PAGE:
FAA Plans Launch of New Satellite Tracking Systems

For years the airline industry has been criticizing the Federal Aviation Administration (www.faa.gov) for what critics consider the government’s glacial speed in deploying “NextGen” satellite tracking systems. Now, some significant movement surfaces on the part of the federal agency.

FAA Acting Administrator Robert A. Sturgell has given the go-ahead for nationwide deployment of the Automatic Dependent Surveillance-Broadcast (ADS-B) system. The system allows air traffic controllers to track aircraft via satellite, rather than radar. The up-shot, according to the FAA: a safer, more efficient system.

ADS-B is designed to provide more efficient routings in bad weather (and thus reduce delays), and improve pilots’ situational awareness by giving pilots a better way to gauge other aircraft in the skies.
Even in light of the current recession, the FAA plans to roll-out the new systems beginning in 2009 and expects a “nationwide deployment of the system by 2013.”

FAA just commissioned ADS-B “essential services” in Florida, this with the installation of 11 ground stations. Up next in the race to deploy NextGen are installations in Juneau (JNU), Louisville (SDF), the Gulf of Mexico, and Philadelphia (PHL). They’re scheduled to be complete by the end of 2010. With their completion, controllers can start actually separating aircraft using ADS-B.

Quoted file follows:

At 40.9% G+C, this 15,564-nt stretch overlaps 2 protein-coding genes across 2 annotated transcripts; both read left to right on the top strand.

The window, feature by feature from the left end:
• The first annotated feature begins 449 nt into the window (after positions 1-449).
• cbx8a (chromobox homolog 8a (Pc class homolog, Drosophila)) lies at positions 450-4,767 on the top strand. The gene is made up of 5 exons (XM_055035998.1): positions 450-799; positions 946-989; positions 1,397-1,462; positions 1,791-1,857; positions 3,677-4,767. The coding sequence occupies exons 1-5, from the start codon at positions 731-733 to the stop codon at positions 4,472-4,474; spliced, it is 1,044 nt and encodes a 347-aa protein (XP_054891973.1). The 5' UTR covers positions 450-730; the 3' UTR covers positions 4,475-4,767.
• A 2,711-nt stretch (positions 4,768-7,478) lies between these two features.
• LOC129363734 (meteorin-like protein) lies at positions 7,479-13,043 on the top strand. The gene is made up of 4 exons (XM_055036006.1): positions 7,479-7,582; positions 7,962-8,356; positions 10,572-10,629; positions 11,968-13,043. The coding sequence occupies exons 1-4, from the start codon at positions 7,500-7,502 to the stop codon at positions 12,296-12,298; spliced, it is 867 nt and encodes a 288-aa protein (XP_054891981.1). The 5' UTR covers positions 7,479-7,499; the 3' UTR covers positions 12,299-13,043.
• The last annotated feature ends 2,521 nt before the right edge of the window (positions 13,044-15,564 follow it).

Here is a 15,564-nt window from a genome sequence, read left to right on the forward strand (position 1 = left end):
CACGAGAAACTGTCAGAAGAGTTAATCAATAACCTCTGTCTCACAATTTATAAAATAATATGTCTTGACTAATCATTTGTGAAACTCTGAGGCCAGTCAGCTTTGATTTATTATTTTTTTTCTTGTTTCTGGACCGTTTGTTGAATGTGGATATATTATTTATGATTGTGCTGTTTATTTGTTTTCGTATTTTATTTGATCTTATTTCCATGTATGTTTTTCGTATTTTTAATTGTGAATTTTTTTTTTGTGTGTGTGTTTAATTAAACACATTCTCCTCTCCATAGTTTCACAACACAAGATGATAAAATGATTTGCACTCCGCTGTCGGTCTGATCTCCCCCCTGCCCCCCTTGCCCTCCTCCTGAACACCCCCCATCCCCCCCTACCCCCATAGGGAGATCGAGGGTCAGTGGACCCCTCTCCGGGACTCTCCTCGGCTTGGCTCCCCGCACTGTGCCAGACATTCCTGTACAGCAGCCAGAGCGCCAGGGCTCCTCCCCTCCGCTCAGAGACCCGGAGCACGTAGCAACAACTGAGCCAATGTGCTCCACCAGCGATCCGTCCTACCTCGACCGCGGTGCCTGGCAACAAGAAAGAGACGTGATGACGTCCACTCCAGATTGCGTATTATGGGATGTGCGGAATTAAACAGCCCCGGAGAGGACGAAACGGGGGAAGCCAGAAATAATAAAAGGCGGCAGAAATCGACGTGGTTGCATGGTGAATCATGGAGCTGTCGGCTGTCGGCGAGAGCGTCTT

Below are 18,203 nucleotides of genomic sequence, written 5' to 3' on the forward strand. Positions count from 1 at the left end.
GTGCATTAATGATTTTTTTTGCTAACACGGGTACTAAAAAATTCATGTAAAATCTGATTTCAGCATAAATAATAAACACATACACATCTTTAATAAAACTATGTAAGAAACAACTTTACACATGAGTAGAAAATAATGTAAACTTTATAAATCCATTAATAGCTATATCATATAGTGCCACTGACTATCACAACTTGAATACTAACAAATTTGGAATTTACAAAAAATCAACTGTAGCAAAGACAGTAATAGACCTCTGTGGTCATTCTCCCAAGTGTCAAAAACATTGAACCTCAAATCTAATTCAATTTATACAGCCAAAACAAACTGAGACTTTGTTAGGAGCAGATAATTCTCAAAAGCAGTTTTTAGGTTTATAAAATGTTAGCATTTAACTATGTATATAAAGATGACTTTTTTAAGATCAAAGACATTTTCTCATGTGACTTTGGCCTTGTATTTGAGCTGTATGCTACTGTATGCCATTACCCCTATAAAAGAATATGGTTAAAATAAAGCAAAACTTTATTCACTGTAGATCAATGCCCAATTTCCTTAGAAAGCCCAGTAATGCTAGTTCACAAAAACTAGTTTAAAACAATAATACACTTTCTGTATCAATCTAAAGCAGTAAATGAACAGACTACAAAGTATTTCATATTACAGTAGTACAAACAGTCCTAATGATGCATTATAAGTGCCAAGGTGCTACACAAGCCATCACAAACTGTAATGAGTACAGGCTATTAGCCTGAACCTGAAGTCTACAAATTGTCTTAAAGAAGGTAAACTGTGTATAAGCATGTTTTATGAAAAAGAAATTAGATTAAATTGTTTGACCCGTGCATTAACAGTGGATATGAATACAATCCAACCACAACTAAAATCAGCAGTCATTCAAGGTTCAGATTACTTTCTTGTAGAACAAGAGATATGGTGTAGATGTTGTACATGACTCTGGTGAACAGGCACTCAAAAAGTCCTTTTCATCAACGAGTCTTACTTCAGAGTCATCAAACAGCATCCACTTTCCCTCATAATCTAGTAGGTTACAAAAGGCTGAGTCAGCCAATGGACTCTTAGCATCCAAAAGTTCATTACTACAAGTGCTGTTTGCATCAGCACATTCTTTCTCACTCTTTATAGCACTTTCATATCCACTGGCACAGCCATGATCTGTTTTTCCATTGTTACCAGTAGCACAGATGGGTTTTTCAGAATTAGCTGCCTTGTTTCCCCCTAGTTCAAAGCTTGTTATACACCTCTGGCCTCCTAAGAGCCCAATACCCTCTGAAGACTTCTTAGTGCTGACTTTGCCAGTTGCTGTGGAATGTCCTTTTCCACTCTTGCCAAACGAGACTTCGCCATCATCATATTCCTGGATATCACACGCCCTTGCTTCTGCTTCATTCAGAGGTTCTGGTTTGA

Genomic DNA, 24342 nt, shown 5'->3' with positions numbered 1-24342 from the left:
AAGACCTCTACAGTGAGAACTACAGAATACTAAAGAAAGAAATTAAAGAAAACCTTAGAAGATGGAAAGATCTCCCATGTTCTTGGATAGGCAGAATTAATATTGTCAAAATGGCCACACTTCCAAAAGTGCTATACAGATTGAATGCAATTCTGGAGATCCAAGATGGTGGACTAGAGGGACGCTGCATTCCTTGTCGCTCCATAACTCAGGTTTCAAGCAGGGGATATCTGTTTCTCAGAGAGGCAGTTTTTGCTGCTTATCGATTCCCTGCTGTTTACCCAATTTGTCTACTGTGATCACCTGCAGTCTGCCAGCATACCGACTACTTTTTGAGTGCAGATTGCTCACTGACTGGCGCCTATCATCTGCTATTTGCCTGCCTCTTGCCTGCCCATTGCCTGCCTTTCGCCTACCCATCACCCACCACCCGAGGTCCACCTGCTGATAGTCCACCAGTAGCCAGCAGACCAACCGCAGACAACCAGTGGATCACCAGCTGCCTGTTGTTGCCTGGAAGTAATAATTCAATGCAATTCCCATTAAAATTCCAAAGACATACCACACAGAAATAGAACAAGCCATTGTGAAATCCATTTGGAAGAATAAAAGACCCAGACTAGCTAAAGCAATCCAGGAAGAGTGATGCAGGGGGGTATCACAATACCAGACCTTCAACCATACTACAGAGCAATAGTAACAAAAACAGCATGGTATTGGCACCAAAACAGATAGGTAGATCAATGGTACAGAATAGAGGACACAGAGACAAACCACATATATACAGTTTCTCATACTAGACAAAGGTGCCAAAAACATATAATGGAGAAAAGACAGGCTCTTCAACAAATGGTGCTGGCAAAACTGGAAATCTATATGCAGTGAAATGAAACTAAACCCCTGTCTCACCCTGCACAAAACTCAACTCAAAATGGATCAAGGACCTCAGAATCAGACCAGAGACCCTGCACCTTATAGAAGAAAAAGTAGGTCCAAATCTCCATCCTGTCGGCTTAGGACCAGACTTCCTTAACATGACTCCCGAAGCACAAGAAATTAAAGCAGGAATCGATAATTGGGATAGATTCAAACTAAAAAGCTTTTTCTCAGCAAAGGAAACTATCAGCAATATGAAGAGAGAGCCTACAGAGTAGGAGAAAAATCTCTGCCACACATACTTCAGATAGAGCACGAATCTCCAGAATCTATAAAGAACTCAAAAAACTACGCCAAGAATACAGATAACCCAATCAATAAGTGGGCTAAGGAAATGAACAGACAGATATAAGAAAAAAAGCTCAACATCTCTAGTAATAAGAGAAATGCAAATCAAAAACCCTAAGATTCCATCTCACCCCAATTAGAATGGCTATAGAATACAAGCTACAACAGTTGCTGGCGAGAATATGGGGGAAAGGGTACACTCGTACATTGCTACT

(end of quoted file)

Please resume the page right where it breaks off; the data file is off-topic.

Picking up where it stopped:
As FAA tracks aircraft, so too will the airline industry track just how fast NextGen actually makes it into the real-world environment of day-to-day flying.

©Cheapflights Ltd  Jerry Chandler

FAA Plans Launch of New Satellite Tracking Systems was last modified: December 1st, 2008 by Jerry Chandler
Article by Jerry Chandler (2565 posts)

Jerry Chandler loves window seats – a perch with a 35,000-foot view of it all. His favorite places: San Francisco and London just about any time of year, autumn in Manhattan and the seaside in winter. An award-winning aviation and travel writer for 30 years, his goal is to introduce each of his grandkids to their first flight.